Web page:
“21 years I have been here sir,” my driver from Peshawar tells me as we sit in mid-day traffic, “back then there was nothing like this. Maybe one shopping mall, now we have too many. And these huge buildings and the hotels. Nothing like this.”  He sits in silence for a few minutes, cab drivers in Dubai will tell you of their lives, but they don’t like to carry on. Straight to the point: “I can never bring my family here. The money I make driving taxi could never pay rent for a family house. No no. I send some to my family and there we have a house. I even have enough to be a landlord of a second property. Here is just work. Its the only way.”  He goes on to talk about the violence and risks in Pakistan. He is upset and disillusioned with the politics and innocent people who lose their lives.  But bringing them to Dubai is not an option. 21 years and it is not an option. In effort to bring some positive energy back I ask him about Pakistan’s nature and beauty and his eyes light up as he describes all the lush countryside.

The next evening I’m in a trendy Thai restaurant in a residential neighborhood. The place is packed with locals, Indian and other South Asian accents all around. Surprisingly an Emirate man, in the signature white robe, sits with his family who seem themselves to be South Asian.  They’re posing for photos and passing around a cute little baby. Back at the hotel there’s a sign, Prom 2011, and all around me are Indian teenagers and all their drama.   Listening to their petty arguments and clever jokes, I could have been anywhere in Europe or North America hearing the exact same thing. High School in Dubai, here are the children of the people who are raising their families in this land where they are forever guests. What will become of them in the future?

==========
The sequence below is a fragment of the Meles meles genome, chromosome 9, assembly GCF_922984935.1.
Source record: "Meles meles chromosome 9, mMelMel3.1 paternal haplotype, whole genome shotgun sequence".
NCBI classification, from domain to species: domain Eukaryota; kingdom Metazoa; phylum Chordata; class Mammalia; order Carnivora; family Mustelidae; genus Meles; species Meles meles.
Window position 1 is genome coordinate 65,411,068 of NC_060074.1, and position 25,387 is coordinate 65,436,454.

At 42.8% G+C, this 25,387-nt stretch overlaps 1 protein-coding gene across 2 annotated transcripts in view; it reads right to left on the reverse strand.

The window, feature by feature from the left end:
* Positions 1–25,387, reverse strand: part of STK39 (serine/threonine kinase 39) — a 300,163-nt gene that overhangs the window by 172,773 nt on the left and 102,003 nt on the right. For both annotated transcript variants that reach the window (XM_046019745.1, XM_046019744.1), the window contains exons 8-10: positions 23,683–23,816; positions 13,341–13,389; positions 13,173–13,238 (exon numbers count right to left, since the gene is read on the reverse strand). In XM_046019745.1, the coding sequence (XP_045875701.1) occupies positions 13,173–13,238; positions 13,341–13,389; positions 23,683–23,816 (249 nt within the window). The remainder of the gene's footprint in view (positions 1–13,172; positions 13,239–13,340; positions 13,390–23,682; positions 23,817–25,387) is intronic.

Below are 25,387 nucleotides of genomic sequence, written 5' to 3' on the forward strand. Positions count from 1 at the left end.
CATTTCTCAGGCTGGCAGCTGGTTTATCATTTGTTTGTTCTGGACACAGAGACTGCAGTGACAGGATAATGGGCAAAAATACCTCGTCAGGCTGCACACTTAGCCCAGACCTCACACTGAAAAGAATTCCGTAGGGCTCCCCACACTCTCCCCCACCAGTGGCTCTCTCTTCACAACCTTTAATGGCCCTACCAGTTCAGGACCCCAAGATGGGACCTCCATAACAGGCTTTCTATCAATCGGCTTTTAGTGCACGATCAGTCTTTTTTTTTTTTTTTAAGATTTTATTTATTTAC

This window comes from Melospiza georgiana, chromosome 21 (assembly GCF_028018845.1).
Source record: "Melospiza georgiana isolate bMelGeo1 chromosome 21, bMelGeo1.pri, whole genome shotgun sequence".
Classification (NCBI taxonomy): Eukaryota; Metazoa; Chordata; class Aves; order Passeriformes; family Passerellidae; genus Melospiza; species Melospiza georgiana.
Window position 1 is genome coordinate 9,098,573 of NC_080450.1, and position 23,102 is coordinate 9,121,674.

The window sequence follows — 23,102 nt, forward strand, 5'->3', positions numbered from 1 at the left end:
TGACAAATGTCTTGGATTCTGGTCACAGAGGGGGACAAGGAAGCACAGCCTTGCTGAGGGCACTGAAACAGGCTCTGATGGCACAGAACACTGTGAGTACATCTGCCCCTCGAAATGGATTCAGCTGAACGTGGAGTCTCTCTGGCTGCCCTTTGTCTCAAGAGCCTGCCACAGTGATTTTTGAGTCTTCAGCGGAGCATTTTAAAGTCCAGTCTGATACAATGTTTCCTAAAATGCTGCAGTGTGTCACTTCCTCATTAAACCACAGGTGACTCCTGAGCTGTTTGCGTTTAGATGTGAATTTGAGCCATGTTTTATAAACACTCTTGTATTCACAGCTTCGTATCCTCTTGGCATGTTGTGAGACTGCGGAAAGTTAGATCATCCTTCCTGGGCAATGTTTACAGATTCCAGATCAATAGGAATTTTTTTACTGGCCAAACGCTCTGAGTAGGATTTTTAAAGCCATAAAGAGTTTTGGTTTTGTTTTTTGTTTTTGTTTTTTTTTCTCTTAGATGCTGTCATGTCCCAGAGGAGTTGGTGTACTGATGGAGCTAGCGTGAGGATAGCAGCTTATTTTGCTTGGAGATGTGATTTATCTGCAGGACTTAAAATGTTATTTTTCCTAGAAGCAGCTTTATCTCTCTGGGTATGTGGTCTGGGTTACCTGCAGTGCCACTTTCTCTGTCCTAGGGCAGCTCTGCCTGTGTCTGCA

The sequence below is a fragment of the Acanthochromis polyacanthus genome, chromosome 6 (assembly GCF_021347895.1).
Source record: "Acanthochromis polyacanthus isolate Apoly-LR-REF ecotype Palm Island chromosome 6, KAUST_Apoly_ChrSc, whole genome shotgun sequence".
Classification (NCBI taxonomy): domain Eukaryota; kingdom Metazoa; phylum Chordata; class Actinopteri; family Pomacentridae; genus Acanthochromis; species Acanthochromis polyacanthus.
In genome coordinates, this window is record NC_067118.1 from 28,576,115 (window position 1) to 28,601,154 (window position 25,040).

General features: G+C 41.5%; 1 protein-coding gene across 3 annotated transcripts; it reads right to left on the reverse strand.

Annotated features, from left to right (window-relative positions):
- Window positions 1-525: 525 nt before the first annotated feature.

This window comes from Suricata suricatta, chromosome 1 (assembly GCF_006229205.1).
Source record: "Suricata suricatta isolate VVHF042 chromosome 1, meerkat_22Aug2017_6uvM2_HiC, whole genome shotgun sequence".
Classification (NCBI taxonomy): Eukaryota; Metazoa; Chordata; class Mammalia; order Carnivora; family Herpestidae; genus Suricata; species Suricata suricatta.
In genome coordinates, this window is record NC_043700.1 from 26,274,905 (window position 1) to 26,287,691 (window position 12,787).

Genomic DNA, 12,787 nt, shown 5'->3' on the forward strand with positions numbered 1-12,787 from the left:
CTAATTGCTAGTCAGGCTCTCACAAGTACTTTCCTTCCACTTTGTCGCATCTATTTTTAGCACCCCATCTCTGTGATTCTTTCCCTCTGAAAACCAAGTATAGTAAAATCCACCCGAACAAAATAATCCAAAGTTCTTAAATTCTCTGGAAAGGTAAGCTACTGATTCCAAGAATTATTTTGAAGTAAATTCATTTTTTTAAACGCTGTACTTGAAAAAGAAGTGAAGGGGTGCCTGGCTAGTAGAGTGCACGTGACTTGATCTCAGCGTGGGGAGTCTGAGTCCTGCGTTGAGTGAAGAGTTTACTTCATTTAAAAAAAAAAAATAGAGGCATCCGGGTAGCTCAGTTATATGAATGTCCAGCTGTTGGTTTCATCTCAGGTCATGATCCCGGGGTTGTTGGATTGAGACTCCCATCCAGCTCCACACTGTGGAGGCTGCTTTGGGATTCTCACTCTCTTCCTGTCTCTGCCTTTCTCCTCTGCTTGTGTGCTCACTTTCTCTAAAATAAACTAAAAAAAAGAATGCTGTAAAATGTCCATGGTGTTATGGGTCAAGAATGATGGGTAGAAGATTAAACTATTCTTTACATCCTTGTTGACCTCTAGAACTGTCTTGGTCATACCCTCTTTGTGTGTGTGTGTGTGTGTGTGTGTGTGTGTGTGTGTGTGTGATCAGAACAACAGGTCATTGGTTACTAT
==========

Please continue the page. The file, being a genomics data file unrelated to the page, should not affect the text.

Critics will point to the lack of rights. Even the abuse of guest workers. Even the term guest workers reminds us that these people from all over the world living and working here are never allowed to become citizens.  A sad fact for those who have toiled for so long and help make this city what it is everyday.  But putting that sadness aside, even potential power counts for something, so although the law may not be on their side, there is power in this massive population that call Dubai home and without their everyday contributions, this place would shut down.

The Importance of Being EU

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Georgian Parliament

As I walk by Georgian Parliament on my way to the nearby café in the morning, I notice two flags always flying out front: The Georgian ride and white flag, and the European Union navy blue with yellow stars flag (Georgia is a part of the Council of Europe among other institutions).  When I discuss the position of Georgia in the world, although bordered by nations like Russia and Armenia (to name 2) it is widely proclaimed that Georgia is part of Europe.  Like numerous nations located even closer to the heart of the European Union, the goal here is very much to one day be part of the European Union. Why? Although I don’t usually get a specific answer, the implied answer is a sense of belonging. Perhaps also the goal of achieving the quality of life similar to that which it is thought members of the EU enjoy. Or to make it even more basic, one major reason is to further distance this place from Russia, a nation that is – to put it mildly- disliked.  As part of not liking Russia, there is the goal to make sure the world knows (as well as Russia itself) that Georgia is very much with those guys over there on the other side of the Black sea. No longer a victim of their occupation but standing on its own two feet with its European friends.

 

Now compare this sentiment with that in Southern Europe these days, where people are enraged and disillusioned; not exactly with the European Union, but with their own governments who of course are members of the EU and have presided over, if not played a role in, a massive economic collapse and policy failure.  While some nations in the EU curse their governments for not representing them in what is financially a very troubled union, here we find those outside wishing to get in. With what seems like very different goals, at least when it comes to the symbolic desire to be EU… maybe Georgians would find more happiness in being a member state, even if the economy looks pretty bad.

In the coming days here in Tbilisi, I’ll of course hear more about this bid to be part of the EU and the primary reasons for it. I’ll report back with what I learn.